On December 2, 2020, the Regional Court of Bonn dismissed BayWa AG’s (“BayWa”) action for state liability against the Republic of Germany and the FCO for a breach of the constitutional prohibition of discrimination in the context of the FCO’s leniency program.
BayWa claimed damages of around €73 million— consisting of the fine the FCO imposed against BayWa for participating in the plant protection products cartel as well as its counsels’ fees. The action was based on the FCO’s unfair treatment of BayWa and other wholesalers of plant protection products during its antitrust proceeding from 2014 to 2020. In 2014, the FCO received an anonymous complaint, claiming that BayWa and all its competitors in the wholesale of plant protection products had agreed on a method to calculate list prices. Upon receipt of that complaint, an official of the FCO called three of BayWa’s main competitors, informing them about the anonymous complaint and advised them to apply for immunity under the FCO’s leniency program. As a result, two competitors immediately applied for immunity, with the first one receiving full immunity.
BayWa argued that the selective tip to three out of the 12 potential cartelists infringed the constitutional principle of equal treatment as well as the leniency program itself. According to BayWa, it is not for the FCO to decide, by way of selective tips, which company wins the race for immunity under the leniency program. If BayWa had also received the same tip, it would have won the immunity race and avoided the claimed damages (fine and counsels’ fees).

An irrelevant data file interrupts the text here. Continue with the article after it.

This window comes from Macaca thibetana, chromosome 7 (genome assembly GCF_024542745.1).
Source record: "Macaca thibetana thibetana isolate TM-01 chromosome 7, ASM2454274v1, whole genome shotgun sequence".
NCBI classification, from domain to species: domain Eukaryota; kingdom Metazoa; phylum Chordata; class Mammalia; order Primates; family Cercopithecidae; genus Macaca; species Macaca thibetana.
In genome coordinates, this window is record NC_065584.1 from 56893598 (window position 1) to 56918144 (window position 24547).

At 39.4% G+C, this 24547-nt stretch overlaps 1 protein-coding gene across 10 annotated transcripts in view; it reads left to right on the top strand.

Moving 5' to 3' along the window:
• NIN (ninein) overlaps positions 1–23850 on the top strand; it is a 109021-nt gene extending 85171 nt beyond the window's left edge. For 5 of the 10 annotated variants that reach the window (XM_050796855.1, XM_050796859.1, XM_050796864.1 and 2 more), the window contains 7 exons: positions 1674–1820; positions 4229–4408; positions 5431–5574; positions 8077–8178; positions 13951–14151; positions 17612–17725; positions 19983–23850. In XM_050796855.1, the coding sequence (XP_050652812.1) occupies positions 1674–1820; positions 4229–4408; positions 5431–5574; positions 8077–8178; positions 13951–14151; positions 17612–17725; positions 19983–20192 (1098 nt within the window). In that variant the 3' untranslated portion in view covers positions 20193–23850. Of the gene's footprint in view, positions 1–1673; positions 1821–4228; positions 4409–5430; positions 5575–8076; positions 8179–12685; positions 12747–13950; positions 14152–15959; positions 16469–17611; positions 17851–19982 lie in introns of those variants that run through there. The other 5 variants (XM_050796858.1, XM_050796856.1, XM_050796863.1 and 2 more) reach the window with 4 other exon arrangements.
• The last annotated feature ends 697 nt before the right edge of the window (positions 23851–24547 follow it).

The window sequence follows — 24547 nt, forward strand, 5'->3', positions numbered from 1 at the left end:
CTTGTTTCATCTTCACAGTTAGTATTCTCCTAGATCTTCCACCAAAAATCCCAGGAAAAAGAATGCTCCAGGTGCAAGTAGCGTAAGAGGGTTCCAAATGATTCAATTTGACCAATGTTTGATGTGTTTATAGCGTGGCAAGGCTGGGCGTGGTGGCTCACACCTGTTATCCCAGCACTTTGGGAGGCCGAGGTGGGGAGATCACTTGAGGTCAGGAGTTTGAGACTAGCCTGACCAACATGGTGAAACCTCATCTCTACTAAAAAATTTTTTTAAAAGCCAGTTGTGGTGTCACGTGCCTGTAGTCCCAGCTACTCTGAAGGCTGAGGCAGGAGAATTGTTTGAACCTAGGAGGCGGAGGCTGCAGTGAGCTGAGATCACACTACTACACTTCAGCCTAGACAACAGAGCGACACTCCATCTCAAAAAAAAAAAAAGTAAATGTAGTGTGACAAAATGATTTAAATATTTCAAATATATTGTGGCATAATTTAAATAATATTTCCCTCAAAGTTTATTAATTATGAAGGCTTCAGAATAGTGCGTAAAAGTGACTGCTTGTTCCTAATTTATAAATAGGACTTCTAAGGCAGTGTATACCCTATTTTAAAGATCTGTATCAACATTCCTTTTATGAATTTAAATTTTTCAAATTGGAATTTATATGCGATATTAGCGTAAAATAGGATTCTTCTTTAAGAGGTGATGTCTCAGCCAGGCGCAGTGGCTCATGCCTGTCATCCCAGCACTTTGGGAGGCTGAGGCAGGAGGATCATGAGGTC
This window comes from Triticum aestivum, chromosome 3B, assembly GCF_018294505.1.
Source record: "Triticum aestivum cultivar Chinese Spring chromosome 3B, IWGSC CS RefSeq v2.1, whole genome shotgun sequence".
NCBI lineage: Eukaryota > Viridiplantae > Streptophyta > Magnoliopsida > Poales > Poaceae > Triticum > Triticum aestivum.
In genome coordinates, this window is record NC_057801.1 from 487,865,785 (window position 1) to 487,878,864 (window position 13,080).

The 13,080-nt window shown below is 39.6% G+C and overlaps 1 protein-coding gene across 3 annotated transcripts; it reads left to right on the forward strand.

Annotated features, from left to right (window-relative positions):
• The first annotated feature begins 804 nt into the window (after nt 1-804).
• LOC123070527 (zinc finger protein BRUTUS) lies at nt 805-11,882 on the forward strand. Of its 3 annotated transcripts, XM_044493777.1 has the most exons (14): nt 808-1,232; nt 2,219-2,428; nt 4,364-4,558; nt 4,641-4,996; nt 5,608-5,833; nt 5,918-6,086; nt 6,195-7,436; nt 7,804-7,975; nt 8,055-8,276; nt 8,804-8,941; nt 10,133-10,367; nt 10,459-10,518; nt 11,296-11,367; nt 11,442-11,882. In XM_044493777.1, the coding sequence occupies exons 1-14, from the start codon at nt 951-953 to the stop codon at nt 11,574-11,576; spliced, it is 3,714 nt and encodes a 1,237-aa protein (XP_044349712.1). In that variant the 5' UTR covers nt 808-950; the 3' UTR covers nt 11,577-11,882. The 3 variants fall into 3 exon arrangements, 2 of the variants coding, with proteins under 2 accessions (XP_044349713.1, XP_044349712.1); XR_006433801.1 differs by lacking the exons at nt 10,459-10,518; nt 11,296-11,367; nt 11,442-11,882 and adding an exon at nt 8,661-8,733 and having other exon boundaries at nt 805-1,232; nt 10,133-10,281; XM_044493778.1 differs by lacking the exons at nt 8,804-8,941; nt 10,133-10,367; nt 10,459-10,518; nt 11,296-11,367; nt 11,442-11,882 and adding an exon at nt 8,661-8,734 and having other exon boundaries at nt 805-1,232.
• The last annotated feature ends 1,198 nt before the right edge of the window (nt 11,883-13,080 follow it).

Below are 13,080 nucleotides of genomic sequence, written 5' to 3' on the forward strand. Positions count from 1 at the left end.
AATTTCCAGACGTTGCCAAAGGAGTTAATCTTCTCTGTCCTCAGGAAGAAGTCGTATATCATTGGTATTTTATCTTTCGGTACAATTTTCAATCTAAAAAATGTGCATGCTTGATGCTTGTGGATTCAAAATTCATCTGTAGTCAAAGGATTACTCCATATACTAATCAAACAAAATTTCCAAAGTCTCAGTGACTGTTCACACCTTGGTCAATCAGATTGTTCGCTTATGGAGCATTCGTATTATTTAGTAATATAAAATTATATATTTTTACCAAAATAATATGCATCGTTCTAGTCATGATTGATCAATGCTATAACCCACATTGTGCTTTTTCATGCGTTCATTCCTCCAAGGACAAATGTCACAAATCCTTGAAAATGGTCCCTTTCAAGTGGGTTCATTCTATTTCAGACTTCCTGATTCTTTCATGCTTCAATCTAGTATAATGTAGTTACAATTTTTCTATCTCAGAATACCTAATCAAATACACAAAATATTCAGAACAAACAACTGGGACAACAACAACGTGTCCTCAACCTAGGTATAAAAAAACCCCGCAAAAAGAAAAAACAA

The Regional Court of Bonn dismissed BayWa’s action, mainly arguing that:
The selection of the three competitors was not arbitrary and within the FCO’s general discretionary and investigatory powers. The FCO’s leniency program does not impose a duty on the FCO to conduct its investigation in a certain manner. Specifically, the court dismissed a violation of the equality principle. First, the court emphasized that there is no right of equal treatment between wrongdoers. Second, the court noted that BayWa was the only firm explicitly mentioned in the anonymous complaint, which justified the FCO to not to contact BayWa.
The principle of fair trial as laid down in Article 6 ECHR is not applicable, as it only ensures equality of arms vis-à-vis the opponents in proceedings, not between the defendants themselves.
BayWa could not establish causality between the FCO’s tips to competitors and the imposed fines—in particular, the cartel could have been uncovered without the allegedly illegal selective tip at a later point in time.
BayWa could have appealed the FCO’s fining decision to the DCA and raised its constitutional claims in that context. As a result, there is no basis for raising those claims later in a state liability action.
On December 12, 2020, BayWa appealed the Regional Court of Bonn’s judgment. The Court of Appeal will thus be called to decide the questions concerning the interplay between the FCO’s investigatory powers and its duties under the leniency program.